VISUAL ART | Previews & Reviews
PREVIEW PAINTING & INSTALLATION TOBY PATERSON: SOFT BOUNDARY Modern Institute, Glasgow, Sat 25 Jan–Sat 22 Feb
Originally intended to be a simple series of paintings, albeit created on aluminium sheeting, Soft Boundary has taken on a new life for Glasgow-based artist Toby Paterson. ‘From gathering experiences and photographic documentation of the latest series of – subjectively speaking – fascinating landmarks to disappear in Glasgow, I became increasingly obsessed with a site on the outskirts of the fast-vanishing Red Road scheme,’ he says. ‘I had a notion of lots of seemingly disparate threads within my work coming together here, and it’s grown to be the focal point of the show.’
This is the opposite of his usual practice. On this occasion he will use different media to explore a very specific space rather than the wider context of a town or city. ‘It will consist of new paintings and screenprints on aluminium, works on paper and board and an aluminium relief,’ he says. ‘The overarching ambition is to tease out the complexity of a specific place, the visual experience it might provoke and maybe some of the forces that have caused it to be what it is. It’s an attempt to be wildly specific, suggesting the universal richness inherent in all built environments.’
He describes a large acrylic painting on aluminium entitled ‘The Red Tavern’ as the show’s key: a series of views of the pub at the site’s heart, which offers various perspectives at once. ‘It’s accurate yet unreliable, and I hope it’s a compelling enough image to anchor the exhibition and its intentions,’ he says. ‘There’s less of an attempt to bombard or overwhelm the viewer and more of a commitment to letting the gallery itself do some of the work in presenting a couple of key images sourced from the other side of its window that will hopefully linger when one returns to the world outside.’ (David Pollock)
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PREVIEW INSTALLATION THOMSON & CRAIGHEAD: MAPS, DNA AND SPAM Dundee Contemporary Arts, until Sun 16 Mar
Jon Thomson and Alison Craighead return to the city in which they met and trained in the early 1990s for what will be their largest solo show held in Scotland to date. Maps, DNA and Spam looks at global internet culture to explore human identity in a digital world, creating what Grayson Perry described last year as ‘thought-provoking, lyrical, often hilarious interventions with the kind of flow of information that is pouring around the web’.
Their show at Dundee Contemporary Arts, which marks 20 years of collaboration, includes both old and new installations. Previous work including ‘The Time Machine in Alphabetical Order’, ‘Belief’, ‘Six Years of Mondays’ and ‘A Short Film About War’ will sit alongside new work including ‘Dundee Wall’, a site-specific installation which offers a spin on their earlier work, ‘London Wall’.
For this they have looked at status updates that people within a few miles of Dundee have posted on social networking sites including Twitter and Facebook. They have then turned them into posters, pasting them across the gallery space in chronological order to create a physical, visual manifestation of the local digital world. (Rhona Taylor)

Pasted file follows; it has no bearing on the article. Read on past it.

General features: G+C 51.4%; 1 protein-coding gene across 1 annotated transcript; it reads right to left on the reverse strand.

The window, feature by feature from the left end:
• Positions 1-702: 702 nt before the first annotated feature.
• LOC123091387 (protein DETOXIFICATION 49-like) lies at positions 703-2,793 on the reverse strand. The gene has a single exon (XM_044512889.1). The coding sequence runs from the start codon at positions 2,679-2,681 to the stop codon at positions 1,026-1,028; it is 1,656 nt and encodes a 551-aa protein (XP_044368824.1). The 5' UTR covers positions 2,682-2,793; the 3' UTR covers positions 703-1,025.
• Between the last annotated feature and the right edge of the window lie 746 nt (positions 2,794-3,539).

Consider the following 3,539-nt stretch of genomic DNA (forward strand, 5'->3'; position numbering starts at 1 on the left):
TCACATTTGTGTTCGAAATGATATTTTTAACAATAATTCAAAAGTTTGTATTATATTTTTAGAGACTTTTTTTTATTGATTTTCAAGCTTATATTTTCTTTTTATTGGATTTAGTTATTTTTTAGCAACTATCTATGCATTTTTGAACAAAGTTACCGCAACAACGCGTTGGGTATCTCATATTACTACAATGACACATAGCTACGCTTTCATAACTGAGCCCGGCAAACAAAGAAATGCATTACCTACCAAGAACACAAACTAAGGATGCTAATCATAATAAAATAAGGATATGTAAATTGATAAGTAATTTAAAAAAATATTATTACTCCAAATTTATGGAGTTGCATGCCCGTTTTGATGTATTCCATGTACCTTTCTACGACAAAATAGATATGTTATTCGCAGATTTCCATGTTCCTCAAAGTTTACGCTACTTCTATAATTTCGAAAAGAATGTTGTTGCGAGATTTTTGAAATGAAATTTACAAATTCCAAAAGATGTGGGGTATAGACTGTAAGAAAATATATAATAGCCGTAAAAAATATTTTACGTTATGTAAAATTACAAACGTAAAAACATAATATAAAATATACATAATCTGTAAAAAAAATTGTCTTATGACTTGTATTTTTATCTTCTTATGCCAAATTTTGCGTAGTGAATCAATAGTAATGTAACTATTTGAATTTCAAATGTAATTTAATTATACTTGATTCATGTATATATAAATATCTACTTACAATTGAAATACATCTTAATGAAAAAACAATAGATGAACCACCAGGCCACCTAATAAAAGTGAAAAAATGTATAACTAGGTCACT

98 THE LIST 23 Jan–20 Feb 2014
REVIEW PRINTMAKING ELLSWORTH KELLY: TWELVE COLOUR PRINTS FROM THE ARTIST’S COLLECTION Ingleby Gallery, Edinburgh, until Sat 22 Feb ●●●●●
Ingleby Gallery’s current exhibition showcases a series of 12 prints by Ellsworth Kelly spanning 40 years: the earliest piece dates from 1971, and the latest, ‘Two Curves’, was printed by Kelly in 2011. The show displays the artist’s faithful dedication
to his subject. Despite the extensive period this exhibition covers, there is little disparity: only slight aberrations of form define pieces produced many years apart. Wrapped around the Ingleby’s upper gallery space, the prints appear like a vibrant, musical score with each lithograph reverberating with intense colour and a playful handling of shape.
Observed together, the prints appear whimsical, establishing a playful rhythm across the walls. Viewed individually, the shapes hover on white spaces, establishing tensions and compositions more carefully constructed than they initially seem. The artist’s shaped canvases, which question the demarcation between painting and sculpture, are particularly resonant. Like these works, the prints’ forms enter into complex relationships, establishing unexpected depths from uniform pools of colour. (Rachael Cloughton)
PREVIEW PRINTMAKING MARY MODEEN: THE ABSOLUTELY OTHER Edinburgh Printmakers, until Sat 15 Mar
The complex relationship between identity and place propels Mary Modeen’s practice. The artist says her work begins with a consideration of place as ‘a point of contemplation – a locus of intersection between philosophic, metaphysical, historic and cultural interests’. Using images of the outside world, Modeen looks inwards, considering ways of knowing and the inner life of the mind that shapes perception. A senior academic at Duncan of Jordanstone
College of Art & Design, Modeen teaches both fine art and interdisciplinary studies, linking creative practice with academic studies in the humanities, particularly philosophy, literature, and feminist and indigenous studies.
The Absolutely Other promises a series of printed landscapes that blur over one another like hazy mental images of places visited long ago. Veering into abstraction at times, the abandoned spaces of the work beckon us to fill in the gaps that Modeen’s enigmatic printing processes erase. A series of new prints commissioned by Edinburgh Printmakers will also be exhibited; expect subjects as challenging and immersive as their compounded layers. (Rachael Cloughton)